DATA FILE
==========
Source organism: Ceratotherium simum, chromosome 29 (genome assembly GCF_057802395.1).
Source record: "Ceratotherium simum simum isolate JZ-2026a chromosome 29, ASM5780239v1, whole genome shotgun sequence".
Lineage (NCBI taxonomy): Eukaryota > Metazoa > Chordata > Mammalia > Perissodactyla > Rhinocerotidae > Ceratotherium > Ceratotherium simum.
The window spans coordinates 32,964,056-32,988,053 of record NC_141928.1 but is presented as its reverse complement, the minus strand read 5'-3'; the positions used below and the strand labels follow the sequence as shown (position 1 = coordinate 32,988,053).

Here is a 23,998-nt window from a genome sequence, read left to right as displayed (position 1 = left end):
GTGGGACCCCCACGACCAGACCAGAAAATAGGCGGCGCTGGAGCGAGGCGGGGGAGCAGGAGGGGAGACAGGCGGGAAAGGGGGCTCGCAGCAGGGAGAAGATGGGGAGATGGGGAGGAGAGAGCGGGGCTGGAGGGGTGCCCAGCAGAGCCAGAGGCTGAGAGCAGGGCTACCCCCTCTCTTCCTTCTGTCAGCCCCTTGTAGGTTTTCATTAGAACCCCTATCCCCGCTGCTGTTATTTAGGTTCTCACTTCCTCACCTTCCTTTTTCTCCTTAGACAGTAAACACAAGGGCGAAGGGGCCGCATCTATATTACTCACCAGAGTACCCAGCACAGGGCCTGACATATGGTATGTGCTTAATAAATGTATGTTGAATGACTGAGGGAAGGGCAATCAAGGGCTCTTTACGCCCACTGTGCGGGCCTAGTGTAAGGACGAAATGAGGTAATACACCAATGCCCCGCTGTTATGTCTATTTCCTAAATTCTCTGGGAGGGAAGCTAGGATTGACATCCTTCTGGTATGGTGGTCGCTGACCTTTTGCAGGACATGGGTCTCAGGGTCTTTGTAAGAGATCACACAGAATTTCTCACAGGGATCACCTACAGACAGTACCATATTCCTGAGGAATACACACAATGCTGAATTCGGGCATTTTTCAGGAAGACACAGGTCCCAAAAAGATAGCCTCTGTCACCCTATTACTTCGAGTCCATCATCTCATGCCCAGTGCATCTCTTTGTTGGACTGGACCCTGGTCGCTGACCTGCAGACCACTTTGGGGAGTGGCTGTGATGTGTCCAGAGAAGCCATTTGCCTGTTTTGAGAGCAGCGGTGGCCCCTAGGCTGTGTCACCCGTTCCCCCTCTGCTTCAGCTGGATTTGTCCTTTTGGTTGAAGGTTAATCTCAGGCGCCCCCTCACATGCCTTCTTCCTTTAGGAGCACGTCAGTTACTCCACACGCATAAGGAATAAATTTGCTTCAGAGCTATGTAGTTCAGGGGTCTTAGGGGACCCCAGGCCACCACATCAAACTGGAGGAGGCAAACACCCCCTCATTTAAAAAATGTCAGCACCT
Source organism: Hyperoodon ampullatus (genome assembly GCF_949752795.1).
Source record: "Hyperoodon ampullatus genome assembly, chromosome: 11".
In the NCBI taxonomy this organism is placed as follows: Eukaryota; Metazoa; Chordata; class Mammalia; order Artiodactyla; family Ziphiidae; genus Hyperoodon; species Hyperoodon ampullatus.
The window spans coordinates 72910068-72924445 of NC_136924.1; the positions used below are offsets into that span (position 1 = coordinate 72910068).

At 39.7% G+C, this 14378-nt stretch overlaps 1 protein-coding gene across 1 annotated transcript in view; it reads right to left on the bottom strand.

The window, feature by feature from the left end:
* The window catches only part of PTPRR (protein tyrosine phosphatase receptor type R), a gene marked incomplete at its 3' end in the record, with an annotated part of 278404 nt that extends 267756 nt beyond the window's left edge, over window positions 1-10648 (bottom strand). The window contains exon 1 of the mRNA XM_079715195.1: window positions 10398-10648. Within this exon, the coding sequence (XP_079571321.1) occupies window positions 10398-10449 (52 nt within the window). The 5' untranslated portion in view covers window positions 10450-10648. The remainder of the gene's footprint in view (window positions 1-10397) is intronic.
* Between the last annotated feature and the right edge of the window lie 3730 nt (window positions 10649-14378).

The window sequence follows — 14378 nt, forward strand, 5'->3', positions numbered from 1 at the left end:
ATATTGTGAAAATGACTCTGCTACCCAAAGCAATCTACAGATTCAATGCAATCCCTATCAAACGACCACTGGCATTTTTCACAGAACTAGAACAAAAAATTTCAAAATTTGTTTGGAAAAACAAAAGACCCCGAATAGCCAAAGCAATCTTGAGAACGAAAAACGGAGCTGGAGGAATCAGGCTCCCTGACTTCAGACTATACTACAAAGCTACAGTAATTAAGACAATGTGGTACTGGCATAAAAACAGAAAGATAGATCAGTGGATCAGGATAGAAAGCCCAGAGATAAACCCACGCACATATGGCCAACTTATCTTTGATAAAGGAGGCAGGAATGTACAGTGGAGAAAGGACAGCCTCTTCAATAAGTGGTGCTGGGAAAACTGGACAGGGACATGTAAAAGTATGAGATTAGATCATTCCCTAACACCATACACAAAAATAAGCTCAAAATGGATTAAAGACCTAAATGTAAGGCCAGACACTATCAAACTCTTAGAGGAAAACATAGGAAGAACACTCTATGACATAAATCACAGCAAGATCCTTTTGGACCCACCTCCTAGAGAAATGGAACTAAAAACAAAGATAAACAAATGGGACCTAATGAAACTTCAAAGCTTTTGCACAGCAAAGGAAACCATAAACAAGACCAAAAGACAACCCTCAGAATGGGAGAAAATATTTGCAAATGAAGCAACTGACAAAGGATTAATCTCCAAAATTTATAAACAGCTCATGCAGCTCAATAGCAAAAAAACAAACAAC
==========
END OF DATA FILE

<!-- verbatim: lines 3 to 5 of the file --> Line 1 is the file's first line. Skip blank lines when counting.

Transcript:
Lineage (NCBI taxonomy): Eukaryota > Metazoa > Chordata > Mammalia > Perissodactyla > Rhinocerotidae > Ceratotherium > Ceratotherium simum.
The window spans coordinates 32,964,056-32,988,053 of record NC_141928.1 but is presented as its reverse complement, the minus strand read 5'-3'; the positions used below and the strand labels follow the sequence as shown (position 1 = coordinate 32,988,053).

Here is a 23,998-nt window from a genome sequence, read left to right as displayed (position 1 = left end):